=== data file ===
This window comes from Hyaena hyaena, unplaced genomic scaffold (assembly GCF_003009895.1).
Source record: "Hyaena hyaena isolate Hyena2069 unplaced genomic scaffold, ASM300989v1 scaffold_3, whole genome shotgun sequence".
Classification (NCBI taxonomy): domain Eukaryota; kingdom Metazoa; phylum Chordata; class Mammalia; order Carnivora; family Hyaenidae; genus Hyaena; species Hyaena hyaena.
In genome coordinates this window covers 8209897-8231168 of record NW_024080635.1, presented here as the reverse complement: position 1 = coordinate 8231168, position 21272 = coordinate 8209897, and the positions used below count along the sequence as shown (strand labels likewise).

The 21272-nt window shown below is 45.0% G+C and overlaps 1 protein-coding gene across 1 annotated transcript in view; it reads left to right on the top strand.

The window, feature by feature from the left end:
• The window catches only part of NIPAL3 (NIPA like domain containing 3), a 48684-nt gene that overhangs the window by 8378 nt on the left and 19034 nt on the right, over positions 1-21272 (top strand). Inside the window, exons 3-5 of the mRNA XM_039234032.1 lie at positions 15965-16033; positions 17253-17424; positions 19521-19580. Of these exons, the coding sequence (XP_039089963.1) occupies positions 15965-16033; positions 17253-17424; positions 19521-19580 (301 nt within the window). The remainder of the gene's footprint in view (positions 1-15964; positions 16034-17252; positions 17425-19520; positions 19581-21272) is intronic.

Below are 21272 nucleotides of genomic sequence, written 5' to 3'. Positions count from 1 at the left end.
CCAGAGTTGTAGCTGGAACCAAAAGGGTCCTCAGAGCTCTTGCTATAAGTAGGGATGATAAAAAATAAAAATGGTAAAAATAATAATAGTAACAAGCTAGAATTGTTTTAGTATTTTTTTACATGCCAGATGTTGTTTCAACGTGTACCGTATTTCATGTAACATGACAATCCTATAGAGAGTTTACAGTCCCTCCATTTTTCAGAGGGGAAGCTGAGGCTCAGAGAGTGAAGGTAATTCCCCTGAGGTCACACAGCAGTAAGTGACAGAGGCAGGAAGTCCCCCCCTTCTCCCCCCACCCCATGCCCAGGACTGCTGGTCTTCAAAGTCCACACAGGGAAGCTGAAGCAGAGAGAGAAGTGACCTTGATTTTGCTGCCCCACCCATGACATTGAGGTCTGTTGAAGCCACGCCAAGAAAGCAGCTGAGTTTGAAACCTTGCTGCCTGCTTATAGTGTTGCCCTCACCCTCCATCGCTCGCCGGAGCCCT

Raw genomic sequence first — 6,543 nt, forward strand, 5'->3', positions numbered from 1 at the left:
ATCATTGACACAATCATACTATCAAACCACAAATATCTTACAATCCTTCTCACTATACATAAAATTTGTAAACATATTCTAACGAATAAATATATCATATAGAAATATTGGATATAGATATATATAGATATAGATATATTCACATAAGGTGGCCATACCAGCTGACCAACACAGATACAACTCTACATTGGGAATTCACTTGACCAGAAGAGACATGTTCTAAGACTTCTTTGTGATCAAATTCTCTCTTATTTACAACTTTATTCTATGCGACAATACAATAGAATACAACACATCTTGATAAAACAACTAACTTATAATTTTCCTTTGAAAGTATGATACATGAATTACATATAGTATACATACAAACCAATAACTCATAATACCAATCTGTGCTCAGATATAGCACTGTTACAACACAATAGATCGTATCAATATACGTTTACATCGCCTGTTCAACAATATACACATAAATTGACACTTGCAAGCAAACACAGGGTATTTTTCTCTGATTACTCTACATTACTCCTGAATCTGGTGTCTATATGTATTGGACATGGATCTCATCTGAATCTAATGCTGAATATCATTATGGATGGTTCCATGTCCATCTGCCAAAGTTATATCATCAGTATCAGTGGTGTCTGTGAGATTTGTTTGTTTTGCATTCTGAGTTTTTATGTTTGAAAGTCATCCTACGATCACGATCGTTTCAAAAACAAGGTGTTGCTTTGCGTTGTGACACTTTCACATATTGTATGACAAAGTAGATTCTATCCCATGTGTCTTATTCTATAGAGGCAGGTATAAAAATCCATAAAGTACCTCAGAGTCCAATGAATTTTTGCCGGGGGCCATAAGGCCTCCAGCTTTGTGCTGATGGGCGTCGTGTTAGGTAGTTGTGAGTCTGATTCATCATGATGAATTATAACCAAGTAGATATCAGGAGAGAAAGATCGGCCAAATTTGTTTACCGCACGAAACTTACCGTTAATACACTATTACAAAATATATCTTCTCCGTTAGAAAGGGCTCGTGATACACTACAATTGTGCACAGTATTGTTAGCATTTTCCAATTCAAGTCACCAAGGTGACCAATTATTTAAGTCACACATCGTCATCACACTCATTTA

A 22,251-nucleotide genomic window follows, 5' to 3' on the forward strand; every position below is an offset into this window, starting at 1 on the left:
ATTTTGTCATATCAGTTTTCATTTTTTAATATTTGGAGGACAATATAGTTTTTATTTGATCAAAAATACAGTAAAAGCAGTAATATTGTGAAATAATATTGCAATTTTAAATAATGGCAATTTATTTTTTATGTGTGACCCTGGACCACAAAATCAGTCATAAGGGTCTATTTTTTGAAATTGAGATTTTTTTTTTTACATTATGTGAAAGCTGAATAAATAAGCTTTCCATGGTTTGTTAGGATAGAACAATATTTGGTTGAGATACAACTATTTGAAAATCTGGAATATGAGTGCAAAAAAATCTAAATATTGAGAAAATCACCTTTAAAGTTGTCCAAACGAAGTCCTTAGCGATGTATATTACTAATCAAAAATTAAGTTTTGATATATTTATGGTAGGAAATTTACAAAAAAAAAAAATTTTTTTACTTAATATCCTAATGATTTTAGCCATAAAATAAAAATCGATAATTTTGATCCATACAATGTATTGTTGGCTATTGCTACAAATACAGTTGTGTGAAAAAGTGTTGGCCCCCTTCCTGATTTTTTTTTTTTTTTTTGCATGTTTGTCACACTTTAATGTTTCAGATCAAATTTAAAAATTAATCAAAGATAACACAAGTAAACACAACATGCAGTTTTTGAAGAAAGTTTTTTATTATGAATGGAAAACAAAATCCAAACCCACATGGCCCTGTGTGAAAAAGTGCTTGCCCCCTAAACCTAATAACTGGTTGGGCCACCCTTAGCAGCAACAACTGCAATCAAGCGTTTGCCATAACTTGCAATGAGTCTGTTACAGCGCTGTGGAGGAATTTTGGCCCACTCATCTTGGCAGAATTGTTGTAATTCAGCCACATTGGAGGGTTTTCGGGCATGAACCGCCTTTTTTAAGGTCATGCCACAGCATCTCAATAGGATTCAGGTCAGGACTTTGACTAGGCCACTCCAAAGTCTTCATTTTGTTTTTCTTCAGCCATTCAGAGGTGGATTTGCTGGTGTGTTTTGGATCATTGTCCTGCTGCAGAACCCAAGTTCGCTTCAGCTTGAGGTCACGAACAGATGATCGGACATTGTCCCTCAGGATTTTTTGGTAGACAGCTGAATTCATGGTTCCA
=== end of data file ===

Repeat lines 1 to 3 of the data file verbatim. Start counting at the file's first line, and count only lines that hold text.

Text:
This window comes from Hyaena hyaena, unplaced genomic scaffold (assembly GCF_003009895.1).
Source record: "Hyaena hyaena isolate Hyena2069 unplaced genomic scaffold, ASM300989v1 scaffold_3, whole genome shotgun sequence".
Classification (NCBI taxonomy): domain Eukaryota; kingdom Metazoa; phylum Chordata; class Mammalia; order Carnivora; family Hyaenidae; genus Hyaena; species Hyaena hyaena.